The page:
Step 1: Review your profile =

Step 2: Update your profile = Complete sections. Scroll to the bottom and hit “submit”

Once you submit this form, they will update it within 1-2 weeks. If you have any questions or need assistance with your online profile, please email

Jeff Chen MD, MPH, FACEP
Chief of Staff, ABSMC Summit Campus

President’s Message

Posted on May 3, 2021 in President's Message | 0 comments

In the canopied forests of the Democratic Republic of Congo lives a rather unusual species of primate, the bonobos. Though by outward appearance resembling chimpanzees, albeit slightly smaller, the bonobo is a distinctly different species.  What is curious about them is not so much their physiology or genetics – they share almost 99% of the human genome – but rather in their social structure, and how they might serve to reflect the more enlightened aspects of human society.

Bonobos are unique in that their society is primarily matriarchal; a female is universally the leader of the group. As a result, infanticide is unheard of, and warring with rival groups similarly rare. And perhaps more importantly, bonobos are renown for being willing to share scarce resources such as food, and even more willing to be gracious to strangers than those within their immediate family. Chimpanzees on the other hand live in a male dominated society, are beset by frequent warring between clans, and when individual chimpanzees are presented with a scarce resource, they will usually keep it to themselves.

This translates into communication skills as well. Bonobos typically resolve conflict through mediation, and often sexual behaviors, while chimpanzees resort to physical fighting. As a result, bonobos are quite good at reading social cues. In an experiment in which a tasty treat was hidden underneath one of several cups, chimpanzees consistently chose at random which cup may be hiding the treat, while bonobos looked at the human to see if there were visual or gestural cues that would hint at the true location of the treat.

How does this relate to us, and specifically in medicine?

On the best days, we are bonobos. We cooperate towards a common goal. We are nice to strangers and can display both empathy and sympathy. When we are faced with conflict, we try to resolve issues without anger and physical confrontation. We can display incredible acts of heroism in kindness. As Michael Jackson so eloquently expressed to Paul McCartney in “The Girl is Mine” – “Paul, I think I told you, I’m a lover, not a fighter.”

Margaret Chiu, the leader of the ABSMC Gender Equity Taskforce, has the following thoughts:

The covid-19 pandemic has forced us to change and adapt many aspects of our lives both personal and professional. While thrusted upon us by unfortunate circumstances, some of these changes are positive and show how we can continue to improve work-life balance even after the pandemic is over. In the Gender Equity Task Force on occupational burnout, physicians have commented on what an outstanding job the schedulers in the Emergency Department and the Hospitalist groups have done in taking into consideration differing needs of members of the group.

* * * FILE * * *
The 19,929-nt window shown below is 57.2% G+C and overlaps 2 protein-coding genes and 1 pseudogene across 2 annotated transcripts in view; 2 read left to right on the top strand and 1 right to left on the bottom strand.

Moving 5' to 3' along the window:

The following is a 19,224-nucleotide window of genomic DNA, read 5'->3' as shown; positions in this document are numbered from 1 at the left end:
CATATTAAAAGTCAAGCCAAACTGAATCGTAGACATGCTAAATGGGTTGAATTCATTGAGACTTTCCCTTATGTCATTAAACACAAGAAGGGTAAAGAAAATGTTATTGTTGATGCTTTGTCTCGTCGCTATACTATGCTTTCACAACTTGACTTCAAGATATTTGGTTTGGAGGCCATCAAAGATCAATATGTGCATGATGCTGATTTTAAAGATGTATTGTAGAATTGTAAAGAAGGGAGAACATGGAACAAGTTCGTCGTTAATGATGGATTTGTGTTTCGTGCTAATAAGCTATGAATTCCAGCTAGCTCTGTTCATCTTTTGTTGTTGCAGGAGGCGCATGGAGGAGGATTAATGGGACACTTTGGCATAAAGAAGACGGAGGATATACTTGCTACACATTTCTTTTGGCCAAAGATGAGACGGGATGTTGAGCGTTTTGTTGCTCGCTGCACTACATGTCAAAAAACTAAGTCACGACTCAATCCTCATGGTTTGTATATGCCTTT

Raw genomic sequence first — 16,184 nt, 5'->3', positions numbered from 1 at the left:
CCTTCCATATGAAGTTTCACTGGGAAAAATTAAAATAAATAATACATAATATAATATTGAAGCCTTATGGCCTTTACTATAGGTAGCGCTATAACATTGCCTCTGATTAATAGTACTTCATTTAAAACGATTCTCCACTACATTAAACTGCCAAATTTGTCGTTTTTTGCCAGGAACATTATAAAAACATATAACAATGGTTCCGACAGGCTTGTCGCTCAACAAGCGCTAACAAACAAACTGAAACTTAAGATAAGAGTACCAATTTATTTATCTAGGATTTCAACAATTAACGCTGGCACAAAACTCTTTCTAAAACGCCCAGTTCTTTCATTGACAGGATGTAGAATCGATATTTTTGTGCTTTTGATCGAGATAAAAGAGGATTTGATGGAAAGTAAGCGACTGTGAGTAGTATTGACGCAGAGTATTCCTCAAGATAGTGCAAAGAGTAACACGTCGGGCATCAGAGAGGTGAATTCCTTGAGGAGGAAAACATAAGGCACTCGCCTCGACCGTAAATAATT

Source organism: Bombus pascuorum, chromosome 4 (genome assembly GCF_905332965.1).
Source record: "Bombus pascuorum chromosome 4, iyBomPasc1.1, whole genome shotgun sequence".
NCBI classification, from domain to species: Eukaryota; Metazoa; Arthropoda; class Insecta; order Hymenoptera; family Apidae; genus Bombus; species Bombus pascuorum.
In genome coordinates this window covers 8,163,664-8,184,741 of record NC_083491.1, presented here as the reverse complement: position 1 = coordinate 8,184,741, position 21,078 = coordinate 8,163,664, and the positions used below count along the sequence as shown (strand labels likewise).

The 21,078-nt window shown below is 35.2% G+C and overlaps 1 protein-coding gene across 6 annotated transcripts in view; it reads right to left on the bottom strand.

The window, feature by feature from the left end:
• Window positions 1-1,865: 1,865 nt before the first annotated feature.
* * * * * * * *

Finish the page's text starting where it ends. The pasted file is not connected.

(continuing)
In the context of the pandemic, “some clinicians required more evening/weekend shifts to ensure appropriate child care coverage, while others needed extended time in between shifts to quarantine before meeting older, high-risk family members” shares Dr. Manj Gunawardane, Summit’s Hospitalist Director. Typically, schedules are designed to produce equitable results where the concept of equitable means all shifts are shared equally across nights, weekends, and holidays. Dr. Aaron Barber, the scheduler for Berkeley Emergency Medicine Group, shares about their group’s ability to adapt to the needs of their providers. “Most groups of physicians include providers who have many different scheduling goals. If an equitable schedule is instead thought of as one that meets the goals of providers… then it’s fairness depends on the members’ satisfaction with the schedule … If the scheduling method is transparent and providers feel that the burden is shared, then we gain the flexibility to adjust for individual needs. We have been able to accommodate providers who want a temporary fixed schedule, extended time off, and shift time restrictions.”  

The pandemic has scrambled lives and required a reordering of priorities for most clinicians. Providing individuals flexibility in their work schedules to accommodate for evolving obligations helps mitigate anxiety and stress, which in turn has significant impacts on quality of life, job satisfaction, and reducing burn out. The schedulers in the Emergency Department and Hospital Medicine groups had to stretch themselves and their processes to be nimble and elastic. They  deserve recognition for the wonderful job they’ve done adapting to the evolving times and supporting their front line clinicians. In addition, every group has its own set of scheduling challenges and schedulers who are working hard to meet the dynamic needs of their group. Your work is appreciated! We’re all eager to see the pandemic in the rear view mirror of history, but let’s hold onto the lessons we’ve learned from it. Let’s build on the spirit of understanding and flexibility, putting compassion first as we help all of our members live their best lives.